‘WE’LL BE fighting the May 2003 Scottish elections in a very different climate from 1999, when Tommy Sheridan won our single seat in the Scottish Parliament. Then capitalism seemed the only show in town. Today the war drums are beating, the stock exchange is still sliding, and there is a shift to the left in the trade union movement. The conditions are much more favourable for us.’
That is how Alan McCombes introduced the discussion on the Scottish Socialist Party (SSP) election manifesto at the SSP national council last Sunday. Public opinion polls in recent months have consistently predicted that the SSP will get around 8 percent of the vote in May, which would translate into at least five or six SSP members of the Scottish Parliament.
Everyone was clear that that could have a tremendous impact. Tommy Sheridan pointed out that when the Herald (the main daily paper in the west of Scotland) assured us that we could get more votes if we talked less about socialism, they’d got it the wrong way around. Support for the SSP, he said, has grown because ‘we’re a party of direct action, civil disobedience and socialism’.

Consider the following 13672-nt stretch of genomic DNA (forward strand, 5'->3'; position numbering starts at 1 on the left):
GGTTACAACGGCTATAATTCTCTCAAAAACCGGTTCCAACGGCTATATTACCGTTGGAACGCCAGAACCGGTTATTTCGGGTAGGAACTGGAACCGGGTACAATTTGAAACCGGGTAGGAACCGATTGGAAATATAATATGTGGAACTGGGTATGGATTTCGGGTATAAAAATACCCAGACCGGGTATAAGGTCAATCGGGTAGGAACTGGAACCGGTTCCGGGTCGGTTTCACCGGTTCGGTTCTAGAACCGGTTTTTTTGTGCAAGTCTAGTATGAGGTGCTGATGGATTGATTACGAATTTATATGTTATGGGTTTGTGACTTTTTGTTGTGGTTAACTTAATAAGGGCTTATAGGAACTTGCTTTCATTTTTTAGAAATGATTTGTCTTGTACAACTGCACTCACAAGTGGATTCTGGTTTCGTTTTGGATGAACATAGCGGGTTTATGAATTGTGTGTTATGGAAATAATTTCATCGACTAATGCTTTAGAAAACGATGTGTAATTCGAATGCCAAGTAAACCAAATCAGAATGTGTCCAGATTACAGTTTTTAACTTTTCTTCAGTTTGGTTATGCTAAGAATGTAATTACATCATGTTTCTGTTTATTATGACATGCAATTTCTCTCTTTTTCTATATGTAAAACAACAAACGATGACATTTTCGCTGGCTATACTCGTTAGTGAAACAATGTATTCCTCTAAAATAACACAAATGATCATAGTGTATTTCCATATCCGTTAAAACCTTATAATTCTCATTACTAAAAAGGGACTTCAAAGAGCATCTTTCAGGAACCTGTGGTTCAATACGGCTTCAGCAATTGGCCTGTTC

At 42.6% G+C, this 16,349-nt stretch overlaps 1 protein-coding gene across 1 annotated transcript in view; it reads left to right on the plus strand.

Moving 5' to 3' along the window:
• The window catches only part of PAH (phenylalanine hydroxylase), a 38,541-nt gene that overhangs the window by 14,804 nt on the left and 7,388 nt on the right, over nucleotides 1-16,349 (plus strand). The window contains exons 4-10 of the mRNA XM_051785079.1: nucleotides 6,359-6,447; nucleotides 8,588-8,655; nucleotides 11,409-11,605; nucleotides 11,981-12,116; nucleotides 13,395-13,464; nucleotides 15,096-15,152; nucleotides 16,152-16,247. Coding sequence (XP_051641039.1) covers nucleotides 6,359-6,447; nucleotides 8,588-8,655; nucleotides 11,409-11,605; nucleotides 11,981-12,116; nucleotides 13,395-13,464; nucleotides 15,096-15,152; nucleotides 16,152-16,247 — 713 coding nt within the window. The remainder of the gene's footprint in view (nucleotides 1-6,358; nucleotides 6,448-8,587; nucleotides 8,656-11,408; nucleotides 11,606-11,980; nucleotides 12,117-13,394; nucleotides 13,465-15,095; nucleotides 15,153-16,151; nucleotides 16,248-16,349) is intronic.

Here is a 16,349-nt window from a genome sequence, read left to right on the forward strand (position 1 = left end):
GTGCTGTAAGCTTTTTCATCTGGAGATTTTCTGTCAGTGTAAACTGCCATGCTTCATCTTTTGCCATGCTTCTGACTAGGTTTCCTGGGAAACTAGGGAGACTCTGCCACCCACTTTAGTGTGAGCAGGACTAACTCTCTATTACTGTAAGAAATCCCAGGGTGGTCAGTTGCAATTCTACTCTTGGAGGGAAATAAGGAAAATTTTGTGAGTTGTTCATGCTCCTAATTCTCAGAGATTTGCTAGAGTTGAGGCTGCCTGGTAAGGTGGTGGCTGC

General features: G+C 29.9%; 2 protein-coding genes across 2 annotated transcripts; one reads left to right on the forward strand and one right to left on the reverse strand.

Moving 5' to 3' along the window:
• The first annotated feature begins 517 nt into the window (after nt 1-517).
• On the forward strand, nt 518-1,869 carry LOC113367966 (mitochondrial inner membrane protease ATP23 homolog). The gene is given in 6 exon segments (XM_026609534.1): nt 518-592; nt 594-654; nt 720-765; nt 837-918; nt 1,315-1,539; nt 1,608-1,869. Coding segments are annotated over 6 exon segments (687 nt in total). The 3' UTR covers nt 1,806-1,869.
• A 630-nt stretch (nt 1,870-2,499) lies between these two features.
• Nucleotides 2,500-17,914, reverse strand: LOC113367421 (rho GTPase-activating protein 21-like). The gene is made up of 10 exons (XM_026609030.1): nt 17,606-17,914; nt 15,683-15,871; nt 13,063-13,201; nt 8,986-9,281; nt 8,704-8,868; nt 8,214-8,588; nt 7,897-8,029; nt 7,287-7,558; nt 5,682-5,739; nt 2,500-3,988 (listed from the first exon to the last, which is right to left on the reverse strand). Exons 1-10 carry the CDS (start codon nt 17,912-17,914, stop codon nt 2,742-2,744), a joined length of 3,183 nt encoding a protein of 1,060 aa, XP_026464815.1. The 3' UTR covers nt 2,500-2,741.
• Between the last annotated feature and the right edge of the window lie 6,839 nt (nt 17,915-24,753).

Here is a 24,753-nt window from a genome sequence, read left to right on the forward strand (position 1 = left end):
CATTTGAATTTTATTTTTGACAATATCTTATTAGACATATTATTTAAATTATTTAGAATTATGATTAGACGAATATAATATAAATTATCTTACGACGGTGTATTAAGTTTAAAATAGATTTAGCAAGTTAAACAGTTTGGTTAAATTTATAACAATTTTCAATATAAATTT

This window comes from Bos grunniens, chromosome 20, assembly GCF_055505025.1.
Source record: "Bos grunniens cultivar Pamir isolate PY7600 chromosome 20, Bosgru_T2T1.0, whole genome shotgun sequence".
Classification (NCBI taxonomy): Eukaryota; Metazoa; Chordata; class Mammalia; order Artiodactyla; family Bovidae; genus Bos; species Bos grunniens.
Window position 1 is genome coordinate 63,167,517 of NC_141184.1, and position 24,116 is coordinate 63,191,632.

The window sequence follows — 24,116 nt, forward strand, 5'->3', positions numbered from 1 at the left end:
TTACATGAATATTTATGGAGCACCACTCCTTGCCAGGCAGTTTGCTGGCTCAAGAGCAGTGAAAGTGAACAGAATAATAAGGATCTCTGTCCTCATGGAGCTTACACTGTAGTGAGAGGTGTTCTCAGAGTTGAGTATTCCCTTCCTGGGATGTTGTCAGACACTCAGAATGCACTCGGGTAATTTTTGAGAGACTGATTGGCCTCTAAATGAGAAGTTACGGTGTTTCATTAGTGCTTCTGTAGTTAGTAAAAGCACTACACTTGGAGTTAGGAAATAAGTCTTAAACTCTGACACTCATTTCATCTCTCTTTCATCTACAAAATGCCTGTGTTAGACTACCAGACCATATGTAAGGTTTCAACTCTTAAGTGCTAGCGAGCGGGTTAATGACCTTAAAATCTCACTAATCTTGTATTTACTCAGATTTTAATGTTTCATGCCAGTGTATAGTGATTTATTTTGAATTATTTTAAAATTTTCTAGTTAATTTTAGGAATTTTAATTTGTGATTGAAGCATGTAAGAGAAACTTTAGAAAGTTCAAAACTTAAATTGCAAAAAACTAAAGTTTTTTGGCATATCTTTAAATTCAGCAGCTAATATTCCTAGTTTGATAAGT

He said it was also because the SSP has joined picket lines, taken actions supporting asylum seekers, and played a key role in the anti-war movement. The election campaign is not an alternative to the continuing day to day involvement in struggles. The manifesto says we need to wage a war against poverty and inequality through a progressive Scottish service tax and the abolition of the water rates, which fall most heavily on the poorest in society. At the same time, as the executive of the SSP emphasised, we must be ‘an uncompromising anti-war party’, taking our place in united activity against any war against Iraq.
The hope is that this campaign will open new opportunities for arguing socialist ideas and for mobilising resistance to war and militarism.
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